July is a popular month for visiting lavender farms and festivals in the Midwest.
Lavender farms host these festivals to educate the public about the beauty and benefits of lavender. And to sell their lavender products.
What is the draw to this ancient herb? It seems that lavender is in everything these days, from cupcakes to floor cleaners.
I’ve never had much luck growing lavender.
My mother-in-law introduced me to the plant about three decades ago. She had a few small plants growing in her perennial border. The lavender stood out with its gray-green foliage and a graceful silhouette.
Lavender loves sunshine and plenty of it. I’ve read that at least six hours a day is required, but I think it’s probably more like eight hours of full sun to grow healthy plants. And the soil should not be heavy, but loose and quick to drain.
And that’s where I went wrong trying to grow this plant.
A Native Mediterranean
The two most common types of lavender are English lavender (Lavandula angustifolia) and French lavender (Lavandula X intermedia), also known as Lavandin.
Both names are funny because lavender is native to the Mediterranean.
If you consider the climate of Spain, Greece, Italy, etc., you will understand that my wet soil and scare sunlight are the opposite of what lavender plants need.
So, why do I have a desire to grow lavender?
Well, there are a lot of reasons beyond the obvious beauty of the plant.
It’s a Mint
Lavender is a member of the mint family (Lamiaceae), along with many other garden and meadow plants like nepeta, sage, and deadnettle.
Mints tend to grow vigorously (some might call them invasive), but that’s only if you provide the proper growing conditions.
This family of plants is famous for aromatic foliage, which conveniently makes it unattractive to browsing animals. Deer and rabbits don’t like it. Hooray!
Lavender for Cleaning and Disinfecting
Not only do the blossoms and leaves of the lavender plant smell good, but they can also help you clean and disinfect your home.
Lavender has been used as a disinfectant for centuries. Those antimicrobial properties make it a desired ingredient in lotions, creams, soaps, and cleaning solutions.
You can make an all-purpose cleaning solution by mixing equal parts white vinegar and warm water, and then add 8-10 drops of lavender essential oil. Pour this into a spray bottle for cleaning surfaces in the kitchen and bathroom. (Vinegar is an acid, so use caution on stone to avoid etching.)
A lavender essential oil can also be added to your favorite unscented liquid soaps for washing hands, dishes, floors, etc.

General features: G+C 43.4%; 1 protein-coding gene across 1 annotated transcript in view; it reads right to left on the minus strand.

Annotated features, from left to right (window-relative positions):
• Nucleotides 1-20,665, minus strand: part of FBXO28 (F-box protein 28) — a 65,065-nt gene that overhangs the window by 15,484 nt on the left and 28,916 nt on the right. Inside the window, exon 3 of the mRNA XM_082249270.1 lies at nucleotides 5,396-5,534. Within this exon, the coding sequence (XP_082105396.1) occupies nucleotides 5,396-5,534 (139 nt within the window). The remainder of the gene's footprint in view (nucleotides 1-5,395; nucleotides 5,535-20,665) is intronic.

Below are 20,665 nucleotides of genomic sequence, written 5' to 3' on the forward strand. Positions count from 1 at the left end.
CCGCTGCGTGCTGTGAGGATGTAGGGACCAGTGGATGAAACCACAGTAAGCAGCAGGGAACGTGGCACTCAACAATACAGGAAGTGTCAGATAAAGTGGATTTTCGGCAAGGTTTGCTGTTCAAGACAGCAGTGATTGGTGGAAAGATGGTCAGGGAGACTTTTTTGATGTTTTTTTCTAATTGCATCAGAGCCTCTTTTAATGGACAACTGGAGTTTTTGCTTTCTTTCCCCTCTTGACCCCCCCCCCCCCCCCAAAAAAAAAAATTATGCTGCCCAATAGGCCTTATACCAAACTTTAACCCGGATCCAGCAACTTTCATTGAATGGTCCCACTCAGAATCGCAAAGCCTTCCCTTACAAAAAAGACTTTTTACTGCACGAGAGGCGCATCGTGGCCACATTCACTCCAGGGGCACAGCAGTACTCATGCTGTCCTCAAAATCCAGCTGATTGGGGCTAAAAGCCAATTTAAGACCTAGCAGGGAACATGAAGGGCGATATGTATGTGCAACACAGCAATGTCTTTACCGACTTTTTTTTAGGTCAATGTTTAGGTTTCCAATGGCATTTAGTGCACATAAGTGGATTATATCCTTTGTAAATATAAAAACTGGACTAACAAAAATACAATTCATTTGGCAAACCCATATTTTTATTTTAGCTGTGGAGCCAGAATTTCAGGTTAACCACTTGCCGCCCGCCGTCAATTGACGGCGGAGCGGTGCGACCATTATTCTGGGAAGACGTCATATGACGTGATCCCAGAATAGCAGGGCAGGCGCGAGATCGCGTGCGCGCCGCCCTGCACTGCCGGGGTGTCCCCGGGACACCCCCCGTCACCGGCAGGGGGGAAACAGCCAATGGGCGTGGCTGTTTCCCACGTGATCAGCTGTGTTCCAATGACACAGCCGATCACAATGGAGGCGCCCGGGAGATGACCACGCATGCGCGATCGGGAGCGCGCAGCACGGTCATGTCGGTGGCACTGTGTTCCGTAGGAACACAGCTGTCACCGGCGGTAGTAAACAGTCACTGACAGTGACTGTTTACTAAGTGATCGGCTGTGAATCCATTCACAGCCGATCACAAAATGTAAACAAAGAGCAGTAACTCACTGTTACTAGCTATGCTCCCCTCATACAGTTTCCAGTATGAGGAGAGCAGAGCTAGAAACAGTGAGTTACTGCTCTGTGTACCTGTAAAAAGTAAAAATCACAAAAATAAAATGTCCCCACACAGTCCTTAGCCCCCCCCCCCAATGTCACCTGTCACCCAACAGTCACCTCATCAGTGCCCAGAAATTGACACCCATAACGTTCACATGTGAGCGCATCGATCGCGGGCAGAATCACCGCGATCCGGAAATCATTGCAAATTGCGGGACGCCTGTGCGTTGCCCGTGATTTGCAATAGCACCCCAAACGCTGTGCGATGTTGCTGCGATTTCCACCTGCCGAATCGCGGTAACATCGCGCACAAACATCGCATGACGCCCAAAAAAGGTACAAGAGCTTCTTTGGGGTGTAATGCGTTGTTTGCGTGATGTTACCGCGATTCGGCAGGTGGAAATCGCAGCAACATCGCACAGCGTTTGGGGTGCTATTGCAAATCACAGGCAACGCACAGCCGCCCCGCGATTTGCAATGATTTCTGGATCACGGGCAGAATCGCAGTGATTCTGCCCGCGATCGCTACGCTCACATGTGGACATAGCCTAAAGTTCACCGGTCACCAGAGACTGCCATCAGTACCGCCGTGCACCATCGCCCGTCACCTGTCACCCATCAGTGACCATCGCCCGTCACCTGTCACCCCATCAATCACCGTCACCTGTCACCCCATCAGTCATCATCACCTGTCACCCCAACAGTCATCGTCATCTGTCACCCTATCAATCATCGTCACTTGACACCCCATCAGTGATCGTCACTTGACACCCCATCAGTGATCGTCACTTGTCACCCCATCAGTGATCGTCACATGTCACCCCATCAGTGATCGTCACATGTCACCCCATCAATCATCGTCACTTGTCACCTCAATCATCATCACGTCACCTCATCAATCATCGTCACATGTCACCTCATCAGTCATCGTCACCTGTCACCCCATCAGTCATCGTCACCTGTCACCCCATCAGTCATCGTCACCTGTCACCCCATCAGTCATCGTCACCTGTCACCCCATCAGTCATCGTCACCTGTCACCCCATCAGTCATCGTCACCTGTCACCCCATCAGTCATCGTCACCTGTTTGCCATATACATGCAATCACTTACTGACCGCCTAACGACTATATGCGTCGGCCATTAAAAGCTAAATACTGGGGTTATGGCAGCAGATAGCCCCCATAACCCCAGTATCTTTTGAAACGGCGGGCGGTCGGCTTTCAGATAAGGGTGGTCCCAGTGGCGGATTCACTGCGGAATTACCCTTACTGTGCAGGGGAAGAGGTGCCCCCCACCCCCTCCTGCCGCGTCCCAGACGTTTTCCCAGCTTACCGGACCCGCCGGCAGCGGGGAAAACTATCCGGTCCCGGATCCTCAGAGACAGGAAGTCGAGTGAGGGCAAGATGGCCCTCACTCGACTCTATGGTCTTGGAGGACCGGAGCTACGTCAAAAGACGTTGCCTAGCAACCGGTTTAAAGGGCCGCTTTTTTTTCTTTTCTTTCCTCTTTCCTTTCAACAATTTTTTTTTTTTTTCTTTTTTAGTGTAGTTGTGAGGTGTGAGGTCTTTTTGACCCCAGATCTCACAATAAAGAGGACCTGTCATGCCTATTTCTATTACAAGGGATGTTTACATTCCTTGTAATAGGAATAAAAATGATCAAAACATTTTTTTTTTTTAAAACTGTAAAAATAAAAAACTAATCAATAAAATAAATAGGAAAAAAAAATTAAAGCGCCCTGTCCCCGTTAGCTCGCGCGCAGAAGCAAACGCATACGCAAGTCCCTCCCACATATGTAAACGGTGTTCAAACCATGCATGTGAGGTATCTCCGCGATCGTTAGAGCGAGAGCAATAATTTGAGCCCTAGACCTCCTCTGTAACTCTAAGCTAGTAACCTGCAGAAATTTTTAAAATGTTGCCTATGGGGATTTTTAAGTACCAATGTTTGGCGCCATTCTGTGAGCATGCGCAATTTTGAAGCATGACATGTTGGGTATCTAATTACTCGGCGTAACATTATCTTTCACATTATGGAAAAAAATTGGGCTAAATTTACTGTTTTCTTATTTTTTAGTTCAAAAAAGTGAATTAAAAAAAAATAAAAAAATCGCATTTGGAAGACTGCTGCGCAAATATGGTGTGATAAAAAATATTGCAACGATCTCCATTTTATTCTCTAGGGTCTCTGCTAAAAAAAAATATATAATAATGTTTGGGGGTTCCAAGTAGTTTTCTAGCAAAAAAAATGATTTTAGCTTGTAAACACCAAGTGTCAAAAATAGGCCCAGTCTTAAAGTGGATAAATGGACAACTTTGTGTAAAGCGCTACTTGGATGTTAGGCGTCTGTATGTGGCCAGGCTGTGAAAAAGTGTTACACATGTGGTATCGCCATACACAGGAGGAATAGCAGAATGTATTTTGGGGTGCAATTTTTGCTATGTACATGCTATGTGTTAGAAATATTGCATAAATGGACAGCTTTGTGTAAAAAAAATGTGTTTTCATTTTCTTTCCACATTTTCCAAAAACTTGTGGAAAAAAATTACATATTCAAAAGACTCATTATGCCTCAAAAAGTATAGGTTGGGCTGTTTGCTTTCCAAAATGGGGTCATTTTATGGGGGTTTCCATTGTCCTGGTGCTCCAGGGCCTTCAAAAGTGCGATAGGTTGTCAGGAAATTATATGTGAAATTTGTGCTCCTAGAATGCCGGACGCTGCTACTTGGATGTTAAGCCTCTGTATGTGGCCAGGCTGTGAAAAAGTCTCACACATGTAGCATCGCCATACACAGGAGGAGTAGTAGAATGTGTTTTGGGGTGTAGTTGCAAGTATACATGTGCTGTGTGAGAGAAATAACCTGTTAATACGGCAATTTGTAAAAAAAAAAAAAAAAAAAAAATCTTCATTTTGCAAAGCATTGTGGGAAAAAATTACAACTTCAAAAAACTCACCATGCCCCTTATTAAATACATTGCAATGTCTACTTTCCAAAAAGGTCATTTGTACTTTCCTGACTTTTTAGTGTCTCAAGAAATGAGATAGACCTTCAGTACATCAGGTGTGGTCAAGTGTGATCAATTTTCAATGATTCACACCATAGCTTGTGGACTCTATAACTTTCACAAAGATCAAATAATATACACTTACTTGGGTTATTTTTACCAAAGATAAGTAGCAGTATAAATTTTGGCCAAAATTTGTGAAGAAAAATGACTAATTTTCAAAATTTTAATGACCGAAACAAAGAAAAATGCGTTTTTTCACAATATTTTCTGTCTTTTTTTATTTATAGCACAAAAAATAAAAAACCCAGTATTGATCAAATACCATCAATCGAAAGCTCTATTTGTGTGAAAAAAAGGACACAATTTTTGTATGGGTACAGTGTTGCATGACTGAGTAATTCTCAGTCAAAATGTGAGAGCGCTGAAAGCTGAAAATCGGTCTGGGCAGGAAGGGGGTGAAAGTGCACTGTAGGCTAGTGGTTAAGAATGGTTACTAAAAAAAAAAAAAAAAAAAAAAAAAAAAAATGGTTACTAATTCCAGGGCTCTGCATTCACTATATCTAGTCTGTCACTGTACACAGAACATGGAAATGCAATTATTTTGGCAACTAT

I’ve used a foot cream infused with lavender to soften calluses and discourage fungal growth. It is a fantastic treat for the cracked, dry skin on your feet.
Lavender Spa Therapy
You’ve no doubt heard or read that lavender is used for relaxation treatments.
There’s science to support the belief that lavender reduces anxiety. A Japanese study found that linalool, an alcohol found in plants such as lavender, affects the brain by signaling relaxation via the sense of smell. Read more about that here.
Every spa that I’ve ever been to infuses their signature massage oils and room diffusers with an herbal mixture including lavender.
You don’t have to do a spa trip to experience the benefits of lavender, though.
One of my favorite bath salts concoction mixes eucalyptus and lavender essential oils with magnesium to produce an outstanding bath soak for body aches. I used these salts when I had a terrible respiratory flu, and what a relief I felt after a warm soak!
Lavender can add flavor to a variety of foods and has become a trendy herb.
Dried lavender is a flavorful addition to cookies, iced tea, honey, craft cocktails, and cakes. You can buy the dried herb or a lavender sugar to substitute for regular sugar in your recipes.
What types of lavender are edible? Is culinary lavender something different than what grows in the garden?
The short answer is that all lavender is edible; but, with a caution.
French lavender has a higher camphor content and can cause stomach upset and toxicity in higher amounts.
Though it’s unlikely you’d ever eat enough to poison yourself, the milder English lavender is used in cooking and sold as culinary lavender.
Lavender farms, along with daylily farms and sunflower farms, are growing in popularity.
A little research on the web, and you’ll likely find a lavender farm that opens its doors to the public at least once a year.
In Madison, Ohio, I recently visited Luvin Lavender Farm’s lavender festival. The farm is also open to the public at various times (check their website here), and also offers many products in its online store.
I didn’t know there were so many varieties and cultivars of lavender until I visited the lavender farm. Some are compact and frilly, others are willowy and graceful. There are all shades of purple, but also pinks and whites.
The French lavender cultivar I tried growing (‘Fred Boutin’) would not be my first choice today. Based on what I saw, I would probably go with English lavender hybrid ‘Buena Vista,’ which blooms twice a season.
Or maybe ‘Mailette,’ another English lavender grown for its essential oils. In fact, ‘Mailette’ is the most widely grown variety of lavender in France for that reason.
Learning about lavender, specifically how to grow it, the varieties, and its many uses, inspire me to give this herb another try.
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